Eating their words

Chris Ramsey reflects on the recent HEFCE ‘blunder’ in degree success

We’re all overwhelmed with information these days, so we rely on those in the know – public bodies usually – to interpret stuff for us.

In the world of education, one of those public bodies is the Higher Education Funding Council (HEFCE) who has been researching how today’s youngsters do at university. Given the recent big boom in numbers of university students, this is a particularly important question and we must hear the true answer, rather than the answer we want to hear.  

Originally, their study startlingly found that a higher proportion of state-educated students gained good degrees than students who had been to independent schools. They found lots else, by the way, of a far more worrying nature: ethnic minorities, disabled students and part-time students seem to do disturbingly less well, for example. But it was the startling school-background stat, which grabbed headlines.

HEFCE had analysed all graduates from 2013-14 and tracked back to their A-level (or other) entry qualifications, compared their school backgrounds for each A-level result and then looked at their degree results. They found that for those with the very top A-levels, school background had no ‘effect’ (an interesting choice of words anyway) on degree outcome, but that for those with ‘medium’ qualifications, more from state schools did well. Overall, they found that only 73% from independent schools gained high degrees as opposed to 82% from state schools. So, state school-educated students do better, was their overall conclusion.

Except that they were completely wrong.

Two key columns had been added up wrongly. In fact 82% of independently educated students gain good degrees, 73% of state-educated. Well, anyone can make a mistake in adding up – even if they are working for a pretty august body.

But HEFCE’s reaction when the mistake was pointed out was illuminating. They corrected the percentage numbers but stuck to their conclusion. Yes, you did read that correctly: they reversed the 73% and the 82% and then bizarrely said that this didn’t alter their overall finding. But while their report points to differences in university results between some state and independent educated undergraduates, this relates to a tiny group among those who had good (but not the top) A Level results at school or college: 2,200 or one per cent of all state-funded entrants.

This provides evidence so slight against an overall picture so clear that it seems perverse to stick to the ‘state students do better’ theory. As Alan Smithers of Buckingham University asked: “What model can perform this kind of alchemy?”

The answer is, a statistical model based on a presupposition of disadvantage suffered by those not in independent schools. It’s a classic circular argument: some students must be at an advantage, so assume they are, remove that advantage and they don’t do so well. So – goes the argument – the advantage must exist.  The analysis by HEFCE in its report both ignores the tiny numbers, and sets aside the fact that entry qualifications are by far the best predictor of degree success.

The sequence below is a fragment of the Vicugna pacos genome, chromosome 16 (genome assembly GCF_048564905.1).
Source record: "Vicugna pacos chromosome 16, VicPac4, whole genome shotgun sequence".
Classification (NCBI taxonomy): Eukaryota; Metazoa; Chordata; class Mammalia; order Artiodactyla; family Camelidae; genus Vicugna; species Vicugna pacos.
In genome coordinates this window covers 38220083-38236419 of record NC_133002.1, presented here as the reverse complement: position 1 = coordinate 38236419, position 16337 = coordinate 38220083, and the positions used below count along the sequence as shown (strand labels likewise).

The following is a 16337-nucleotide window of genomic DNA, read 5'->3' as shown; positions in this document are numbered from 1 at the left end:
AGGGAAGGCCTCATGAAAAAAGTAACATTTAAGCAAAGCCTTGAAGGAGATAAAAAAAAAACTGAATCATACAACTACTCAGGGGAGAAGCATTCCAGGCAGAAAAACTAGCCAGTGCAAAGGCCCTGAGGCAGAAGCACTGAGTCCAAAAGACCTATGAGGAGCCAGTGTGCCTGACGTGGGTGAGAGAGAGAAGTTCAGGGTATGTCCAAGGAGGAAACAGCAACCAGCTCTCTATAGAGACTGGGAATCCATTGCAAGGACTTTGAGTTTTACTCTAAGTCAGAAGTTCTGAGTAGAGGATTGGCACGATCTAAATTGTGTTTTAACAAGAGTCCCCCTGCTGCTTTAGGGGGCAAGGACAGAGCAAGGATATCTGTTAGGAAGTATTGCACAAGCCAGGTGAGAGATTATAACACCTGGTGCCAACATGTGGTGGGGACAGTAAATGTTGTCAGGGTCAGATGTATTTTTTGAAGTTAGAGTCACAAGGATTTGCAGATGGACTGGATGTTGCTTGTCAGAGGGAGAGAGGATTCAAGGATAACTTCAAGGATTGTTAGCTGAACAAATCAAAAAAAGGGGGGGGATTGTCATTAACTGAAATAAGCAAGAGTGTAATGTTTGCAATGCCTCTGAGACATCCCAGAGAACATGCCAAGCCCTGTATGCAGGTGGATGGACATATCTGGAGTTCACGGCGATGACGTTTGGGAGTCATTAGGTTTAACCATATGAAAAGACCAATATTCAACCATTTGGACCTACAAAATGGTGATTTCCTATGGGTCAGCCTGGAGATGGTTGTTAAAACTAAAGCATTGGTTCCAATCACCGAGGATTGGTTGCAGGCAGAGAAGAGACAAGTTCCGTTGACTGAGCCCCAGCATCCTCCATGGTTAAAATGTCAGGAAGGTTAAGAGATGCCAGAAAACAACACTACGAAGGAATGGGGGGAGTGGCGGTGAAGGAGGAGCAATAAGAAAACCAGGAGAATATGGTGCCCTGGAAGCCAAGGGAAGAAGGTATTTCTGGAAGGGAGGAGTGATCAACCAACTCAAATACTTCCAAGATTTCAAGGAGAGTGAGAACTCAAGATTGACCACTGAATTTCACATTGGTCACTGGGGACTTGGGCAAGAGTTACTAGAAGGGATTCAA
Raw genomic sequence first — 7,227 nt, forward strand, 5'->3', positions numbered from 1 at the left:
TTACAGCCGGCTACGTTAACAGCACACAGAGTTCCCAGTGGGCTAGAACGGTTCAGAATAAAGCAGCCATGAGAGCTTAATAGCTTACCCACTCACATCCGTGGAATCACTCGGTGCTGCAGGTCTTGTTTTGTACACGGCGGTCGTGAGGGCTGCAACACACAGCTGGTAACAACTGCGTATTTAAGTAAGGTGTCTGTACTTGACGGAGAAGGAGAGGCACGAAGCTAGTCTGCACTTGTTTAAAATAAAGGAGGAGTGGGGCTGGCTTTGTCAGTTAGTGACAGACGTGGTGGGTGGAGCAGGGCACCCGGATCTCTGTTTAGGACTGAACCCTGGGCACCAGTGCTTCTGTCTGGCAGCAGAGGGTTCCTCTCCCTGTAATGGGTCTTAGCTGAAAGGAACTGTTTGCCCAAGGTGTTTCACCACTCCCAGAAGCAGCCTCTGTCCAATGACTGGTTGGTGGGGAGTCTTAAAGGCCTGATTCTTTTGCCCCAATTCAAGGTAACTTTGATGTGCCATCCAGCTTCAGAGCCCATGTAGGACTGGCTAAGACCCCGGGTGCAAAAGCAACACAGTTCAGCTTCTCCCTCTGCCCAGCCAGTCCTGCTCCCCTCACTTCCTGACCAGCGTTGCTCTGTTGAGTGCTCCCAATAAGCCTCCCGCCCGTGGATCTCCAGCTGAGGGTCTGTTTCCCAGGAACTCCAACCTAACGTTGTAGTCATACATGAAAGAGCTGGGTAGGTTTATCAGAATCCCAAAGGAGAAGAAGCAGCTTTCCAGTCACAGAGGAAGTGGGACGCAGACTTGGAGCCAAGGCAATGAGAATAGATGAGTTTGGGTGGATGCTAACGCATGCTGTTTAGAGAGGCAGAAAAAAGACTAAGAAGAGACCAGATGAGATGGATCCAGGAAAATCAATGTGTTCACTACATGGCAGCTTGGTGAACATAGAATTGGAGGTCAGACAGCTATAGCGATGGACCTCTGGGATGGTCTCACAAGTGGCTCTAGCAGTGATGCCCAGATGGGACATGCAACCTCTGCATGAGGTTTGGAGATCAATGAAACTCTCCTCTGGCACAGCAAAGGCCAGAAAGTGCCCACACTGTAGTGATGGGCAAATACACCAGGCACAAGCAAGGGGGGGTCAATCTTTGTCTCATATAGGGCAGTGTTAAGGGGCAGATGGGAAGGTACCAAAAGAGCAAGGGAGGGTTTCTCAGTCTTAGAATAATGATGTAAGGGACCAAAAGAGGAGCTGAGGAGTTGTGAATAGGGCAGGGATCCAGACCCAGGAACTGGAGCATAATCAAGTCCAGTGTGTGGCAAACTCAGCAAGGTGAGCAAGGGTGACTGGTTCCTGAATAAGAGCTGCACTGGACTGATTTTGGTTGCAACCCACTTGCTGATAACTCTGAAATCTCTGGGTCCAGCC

As ever, with these stories, so what?

Well, so three things. First, we should continue to question the wisdom of spending public money researching ‘degree outcomes’ as if degree classifications were the same at every institution of higher education. Every student and every employer knows they are not.

Second, it is silly and intellectually lazy to investigate and then draw nationally published conclusions based on ‘school type’ as if that were a legitimate label for a student’s background. There are – as every parent knows – many different types and conditions of maintained schools, and many different types and conditions of independent. The overlap in quality, social clientele and style is considerable. Yes, it makes an good story,  but hardly makes good science.

Most of all, the reaction of HEFCE to its own research is worth putting under the microscope. That they should make a basic mistake in adding numbers is not the end of the world (though shouldn’t someone in a national, publicly-funded statistics agency have checked?). That they are so wedded to their original theory (‘state-educated do better’) as to not even reconsider it when they see that their statistics point to the exact opposite conclusion, points at best to myopia, at worst to groupthink.

We hear daily that politicians are so wedded to dogma that they will not listen to facts. We hear the President of FIFA admitting that the World Cup decision had been made before the evidence was heard. Does educational research operate by different principles to the rest of us? Are belief and prejudice what really matter here, rather than the facts?

Chris Ramsey is Headmaster of The King’s School, Chester, and speaks for HMC on Higher Education. 


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